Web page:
I should have gone to law school. If I had, I could right now be planning where to build my new summer home, 'cause you know I'd be on Microsoft's team getting ready to sue anyone who might be using a vaguely Redmond-resembling code module buried somewhere in one of my open source apps or OSes. Cha-ching.
Or I'd be on the Linux Foundation's legal team, probably with a beard and a corduroy jacket bearing elbow patches, now gearing up to countersue Microsoft for any Penguin-resembling code buried somewhere in a Windows app or OS. Ka-cha-ching.
Or I'd be on some corporate legal team getting ready to sue either Microsoft or the Linux Foundation for crippling an app my client considers critical. Ka-cha-chingeroonie.
But I'm not. Molecular LSAT scores are one problem. The other is having this inner need to work on projects that actually have the feeling of moving things forward rather than warring for a team that simply seeks to block progress in the interest of "competitive advantage" — no matter whose side I might be on. That's why I'm ignoring the impending Microsoft-Linux patent IP spat in favor of a late-day observation from last week's Interop: Office Communication Server (OCS) 2007 has telephony vendors worried. And I really don't get why.
Not because it's from Redmond — though that probably does add a spinal twinge or two — but rather, I think, because it's foreshadowing a technology trend. And that would be VoIP PBX software smarts moving off the box and onto the server. Sure, that means they might be losing some feature breathing room in the short term, but with your big-picture goggles on, it's easy to see it as an inevitability.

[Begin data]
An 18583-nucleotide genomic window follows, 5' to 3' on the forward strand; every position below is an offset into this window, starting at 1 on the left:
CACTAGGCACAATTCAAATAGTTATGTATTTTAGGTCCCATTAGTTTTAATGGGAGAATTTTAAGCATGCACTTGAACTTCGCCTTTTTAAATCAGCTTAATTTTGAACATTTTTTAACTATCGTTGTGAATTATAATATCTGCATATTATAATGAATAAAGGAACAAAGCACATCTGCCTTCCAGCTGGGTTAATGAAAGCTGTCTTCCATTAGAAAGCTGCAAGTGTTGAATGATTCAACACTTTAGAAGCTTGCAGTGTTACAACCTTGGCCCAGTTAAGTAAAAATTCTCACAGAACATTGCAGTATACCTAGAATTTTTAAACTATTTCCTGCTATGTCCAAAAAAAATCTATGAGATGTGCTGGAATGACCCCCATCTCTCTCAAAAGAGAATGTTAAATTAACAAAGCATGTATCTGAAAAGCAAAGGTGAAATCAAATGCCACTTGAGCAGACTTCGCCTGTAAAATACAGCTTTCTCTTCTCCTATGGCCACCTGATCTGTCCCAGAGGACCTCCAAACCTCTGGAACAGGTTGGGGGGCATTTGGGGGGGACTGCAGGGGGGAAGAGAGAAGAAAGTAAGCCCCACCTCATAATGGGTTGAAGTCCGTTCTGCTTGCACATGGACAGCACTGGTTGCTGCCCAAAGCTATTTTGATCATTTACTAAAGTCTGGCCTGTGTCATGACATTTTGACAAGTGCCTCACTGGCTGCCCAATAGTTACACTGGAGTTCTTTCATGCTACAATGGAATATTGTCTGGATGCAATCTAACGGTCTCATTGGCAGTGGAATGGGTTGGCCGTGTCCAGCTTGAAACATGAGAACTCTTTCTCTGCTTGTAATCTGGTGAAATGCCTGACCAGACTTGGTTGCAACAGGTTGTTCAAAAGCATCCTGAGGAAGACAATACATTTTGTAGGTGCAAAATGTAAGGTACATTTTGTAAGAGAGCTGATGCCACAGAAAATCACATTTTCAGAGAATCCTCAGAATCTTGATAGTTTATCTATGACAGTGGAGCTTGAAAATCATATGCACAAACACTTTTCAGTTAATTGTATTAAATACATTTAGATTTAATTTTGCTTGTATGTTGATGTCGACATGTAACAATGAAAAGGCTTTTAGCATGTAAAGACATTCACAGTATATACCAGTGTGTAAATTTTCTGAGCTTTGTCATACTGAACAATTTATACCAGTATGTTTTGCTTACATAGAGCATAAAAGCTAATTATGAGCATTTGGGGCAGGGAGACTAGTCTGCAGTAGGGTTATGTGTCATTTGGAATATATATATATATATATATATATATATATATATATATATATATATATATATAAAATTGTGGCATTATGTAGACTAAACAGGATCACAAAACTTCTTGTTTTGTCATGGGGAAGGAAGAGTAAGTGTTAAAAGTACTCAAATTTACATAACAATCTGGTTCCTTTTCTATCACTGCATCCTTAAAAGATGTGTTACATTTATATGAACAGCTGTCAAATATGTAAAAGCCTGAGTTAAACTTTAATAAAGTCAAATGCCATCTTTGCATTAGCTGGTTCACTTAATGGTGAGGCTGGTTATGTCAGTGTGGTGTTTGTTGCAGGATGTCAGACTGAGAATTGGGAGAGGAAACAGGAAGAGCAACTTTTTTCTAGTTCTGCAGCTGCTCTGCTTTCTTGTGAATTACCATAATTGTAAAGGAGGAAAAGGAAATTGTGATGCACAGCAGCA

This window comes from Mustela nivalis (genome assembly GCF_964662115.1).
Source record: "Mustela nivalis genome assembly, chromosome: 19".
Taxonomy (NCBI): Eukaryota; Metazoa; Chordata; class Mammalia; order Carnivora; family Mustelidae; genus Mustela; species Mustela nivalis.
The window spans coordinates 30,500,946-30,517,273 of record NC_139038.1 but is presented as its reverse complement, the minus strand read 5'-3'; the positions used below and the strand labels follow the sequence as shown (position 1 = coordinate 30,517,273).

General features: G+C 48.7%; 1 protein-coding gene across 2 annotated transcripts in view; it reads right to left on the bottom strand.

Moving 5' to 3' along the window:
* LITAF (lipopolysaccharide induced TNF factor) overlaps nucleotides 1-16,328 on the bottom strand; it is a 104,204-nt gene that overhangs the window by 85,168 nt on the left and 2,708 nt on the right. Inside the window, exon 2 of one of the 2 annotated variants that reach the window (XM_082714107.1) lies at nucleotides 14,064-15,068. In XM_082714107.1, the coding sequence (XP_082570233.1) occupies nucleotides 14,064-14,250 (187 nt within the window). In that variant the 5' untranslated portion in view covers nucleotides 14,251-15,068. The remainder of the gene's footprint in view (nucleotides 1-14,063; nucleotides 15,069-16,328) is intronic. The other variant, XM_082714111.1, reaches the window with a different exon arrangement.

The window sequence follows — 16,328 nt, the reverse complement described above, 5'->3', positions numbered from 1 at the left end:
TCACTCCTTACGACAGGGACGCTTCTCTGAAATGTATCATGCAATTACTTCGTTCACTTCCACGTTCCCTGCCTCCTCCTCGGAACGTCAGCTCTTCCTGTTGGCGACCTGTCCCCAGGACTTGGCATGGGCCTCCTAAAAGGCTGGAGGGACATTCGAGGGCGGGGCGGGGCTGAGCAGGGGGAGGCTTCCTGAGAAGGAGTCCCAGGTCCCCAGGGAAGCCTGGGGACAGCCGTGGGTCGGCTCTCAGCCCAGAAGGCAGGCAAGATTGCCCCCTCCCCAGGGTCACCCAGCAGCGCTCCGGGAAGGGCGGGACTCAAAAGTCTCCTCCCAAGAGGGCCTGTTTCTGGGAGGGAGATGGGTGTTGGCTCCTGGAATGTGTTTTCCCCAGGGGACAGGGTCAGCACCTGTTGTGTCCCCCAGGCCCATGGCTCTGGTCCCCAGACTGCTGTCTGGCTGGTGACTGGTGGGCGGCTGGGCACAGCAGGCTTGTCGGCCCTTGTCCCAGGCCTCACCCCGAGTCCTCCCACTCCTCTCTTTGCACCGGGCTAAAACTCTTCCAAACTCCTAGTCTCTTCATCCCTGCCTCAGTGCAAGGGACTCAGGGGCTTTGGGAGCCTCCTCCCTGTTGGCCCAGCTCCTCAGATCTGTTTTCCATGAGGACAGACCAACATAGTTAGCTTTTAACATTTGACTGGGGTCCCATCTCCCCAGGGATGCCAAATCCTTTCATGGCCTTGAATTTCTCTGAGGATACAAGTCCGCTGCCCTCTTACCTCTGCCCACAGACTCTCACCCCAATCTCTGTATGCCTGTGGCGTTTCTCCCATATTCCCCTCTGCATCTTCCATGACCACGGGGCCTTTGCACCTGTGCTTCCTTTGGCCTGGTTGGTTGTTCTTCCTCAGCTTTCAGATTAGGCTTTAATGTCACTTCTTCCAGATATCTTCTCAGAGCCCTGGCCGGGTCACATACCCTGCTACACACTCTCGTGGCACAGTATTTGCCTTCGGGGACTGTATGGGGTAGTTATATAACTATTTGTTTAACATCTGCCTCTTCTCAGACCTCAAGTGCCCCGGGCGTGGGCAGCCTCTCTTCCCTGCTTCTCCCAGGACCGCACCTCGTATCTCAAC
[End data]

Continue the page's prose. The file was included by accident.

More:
For example, unified messaging is pretty much a ubiquitous line item on VoIP buying lists now, but the depth varies. Voice mail as e-mail is basic. But the Office Comm product line is moving those expectations away from old phone paradigms and into new territory. Presence management, ink IMs, multiparty chatting and conferencing, the way-cool RoundTable conferencing hardware and internal as well as federated security. Just a few of the major line-item features in OCS — and I didn't even get to the new emoticons.
Handset vendors may be the ones doing the most sweating. After all, with OCS behind it, Office Communicator makes an amazing case for moving your whole business to the softphone model: a phone that can automatically pull up a CRM record in response to caller ID; go into multiparty videoconferencing at the touch of a button; let your boss know if you're really working and where; share apps and files right when you're talking about them. Yeah, handsets are going to have their work cut out for them.
But does OCS really spell impending doom for independent VoIP PBX and gateway vendors? Not all that much. In fact, it might give many of them a ready-made product road map. OCS is clearly one level above that kind of hardware. For one, there'll be a need to build OCS-capable appliance boxes. When the Small Business Server and Centro folks get off their heinies, a software/hardware bundle that can take you from an empty executive suite to a full server and communications hub in one install sequence might make a whole heckuva lot of sense.
The same can actually be said for the handset folks, too. After all, wearing headphones and talking into microphones appeals to only one segment of the population. Cranky old diehards like me are going to miss their old fist-grippable handsets enough to make building smart, USB-connected telephones worth the bottom line effort. Sure, Redmond's sniffing around the edges of this market already, but that's hardly going to close the door on competitors.
Hey, the market's uncertain. But while that may generate fear when we're talking about outer space exploration, entrepreneurs should be embracing it. Either that, or think about law school.